LceeL said...

That's a shame. A crying shame. Not that I wish regrets on anyone, but I hope they come to realize how badly they have misbehaved as grandparents. There's no way to make up that time, either. What they've missed is gone and will never come back. And even from this distance, I can tell they have missed out on something very special.

songbird's crazy world said...

My girls and I have lived with my parents since Jen was 4 and Becca was 2, so they've had a very full relationship with one set of grandparents. My former mother in law died when the girls were babies,and they've never known her. My former father in law...he lives in's a very difficult relationship. There are a lot of hurt feelings that caused an estrangement between them.

Daisy said...

Some grand-folks can't handle younger kids. My in-laws claim that my nieces & nephews are "not well behaved," but I see normal and active kids for their ages. I'm glad to hear Roo's grandma is coming around, even while I'm sorry that she's missed so much.

melscolorfulmetaphors said...

My MIL says the same about my kids, but she adores the sweet little girls in the family. And then complains that she doesn't know them very well. Oh well...

Jill said...

That is really to bad for your parents and for Roo Girl. But I'm blad your mom has finally seen the light! Hope they have fun together this summer!

ChrisB said...

I hope Roo girl has a brilliant time with her grandparents.

I think it's up to the adults to develop relationships. It's a big deal for young children to stay without their parents. Not that I ever had any problems with my own children-they probably had more fun with my mother.

I have only had the pleasure of looking after my grandchildren a few times, but I loved every minute of it. Even when they were being difficult and I was exhausted.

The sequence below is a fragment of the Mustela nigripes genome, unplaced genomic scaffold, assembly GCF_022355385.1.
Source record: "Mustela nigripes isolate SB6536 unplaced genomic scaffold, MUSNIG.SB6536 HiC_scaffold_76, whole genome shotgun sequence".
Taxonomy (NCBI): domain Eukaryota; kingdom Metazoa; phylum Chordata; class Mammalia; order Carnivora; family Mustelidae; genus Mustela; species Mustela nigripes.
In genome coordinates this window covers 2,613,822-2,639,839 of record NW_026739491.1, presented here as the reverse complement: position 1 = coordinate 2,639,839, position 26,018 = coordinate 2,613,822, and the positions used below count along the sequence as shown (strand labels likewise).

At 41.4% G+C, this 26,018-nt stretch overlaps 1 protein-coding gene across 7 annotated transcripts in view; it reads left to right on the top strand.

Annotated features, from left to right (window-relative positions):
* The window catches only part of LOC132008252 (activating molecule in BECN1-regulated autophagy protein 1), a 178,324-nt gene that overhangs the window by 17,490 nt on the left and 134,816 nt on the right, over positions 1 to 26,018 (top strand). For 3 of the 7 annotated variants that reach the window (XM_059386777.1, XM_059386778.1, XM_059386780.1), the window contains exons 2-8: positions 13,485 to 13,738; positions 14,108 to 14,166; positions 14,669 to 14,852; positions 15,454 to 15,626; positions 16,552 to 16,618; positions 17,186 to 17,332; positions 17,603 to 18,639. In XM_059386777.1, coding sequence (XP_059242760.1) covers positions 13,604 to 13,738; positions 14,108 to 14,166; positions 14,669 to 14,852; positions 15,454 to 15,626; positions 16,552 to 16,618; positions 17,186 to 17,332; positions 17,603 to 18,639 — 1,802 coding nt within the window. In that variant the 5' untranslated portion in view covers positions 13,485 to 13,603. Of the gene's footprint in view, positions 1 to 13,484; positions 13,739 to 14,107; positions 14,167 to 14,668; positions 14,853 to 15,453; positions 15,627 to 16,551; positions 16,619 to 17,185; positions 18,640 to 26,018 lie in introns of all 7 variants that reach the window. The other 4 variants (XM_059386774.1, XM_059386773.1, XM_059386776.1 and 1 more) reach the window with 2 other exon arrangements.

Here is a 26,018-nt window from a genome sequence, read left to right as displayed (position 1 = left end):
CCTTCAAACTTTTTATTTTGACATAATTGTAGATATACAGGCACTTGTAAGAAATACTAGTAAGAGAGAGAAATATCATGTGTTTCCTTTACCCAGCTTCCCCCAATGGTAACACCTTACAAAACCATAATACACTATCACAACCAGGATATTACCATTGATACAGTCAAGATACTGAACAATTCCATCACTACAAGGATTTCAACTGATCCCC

The Duchess of Wessex said...

I was born & raised in Germany & did not meet my, "American grandma" until I was four.

My dad asked the Army to send us state-side while he went to Vietnam for a year (in case he didn't come back, he wanted my mom to have a home & raise us as Americans; also, my mom's sister was married to an American & they were stationed in KS so it was the perfect place for us while dad was gone).

Any way, halfway through my dad's deployment to Vietnam, he got a pass to Hawaii & was able to have my mom join him. That meant that my grandma would come from IL to care for me & my brother.

I remember being SO excited to meet her, especially being told over & over in the weeks leading up to her arrival by my mother (trying to prepare her 4-year old girl and 3-year old boy as best she could, since we'd never been apart before) that Grandma would SPOIL US ROTTEN TO OUR VERY CORE!

Meeting grandma, (with my mom present) was a thrill. She looked like Lucille Ball, she smelled very pretty & she was funny & sweet in her greeting & the hugs she gave.

Then the door closed behind my mother & the room got very, very DARK!

I was called, "Pudgy" for the first time in my life. My poor brother was ridiculed mercilessly for sucking his finger (clearly, a way to comfort himself). For the first time our bedroom door was closed @ night, leaving us both scared to death in the dark. The Golden Books my mom read every night were called, "Silly stories" and thrown onto the floor when I asked Grandma to read us a bedtime story.

All the popsicles mom put in the freezer, "For when grandma comes" were off limits and snatched away for the slightest of missteps.

And, despite being told Grandma would take us to the carnival in town & out for ice cream, my brother & I did not leave the house unless it was to go out in the back yard to pick dandelions or gather up, with our bare hands, the rotted apples on the ground that were covered in bees & ants.

I cried every day. And when I cried, grandma pulled on my ear and screamed, "What's the matter with you? Are you a cry baby?"

I was 4 yrs. old. I am 43 years old now & will NEVER forget that week with my "American grandma."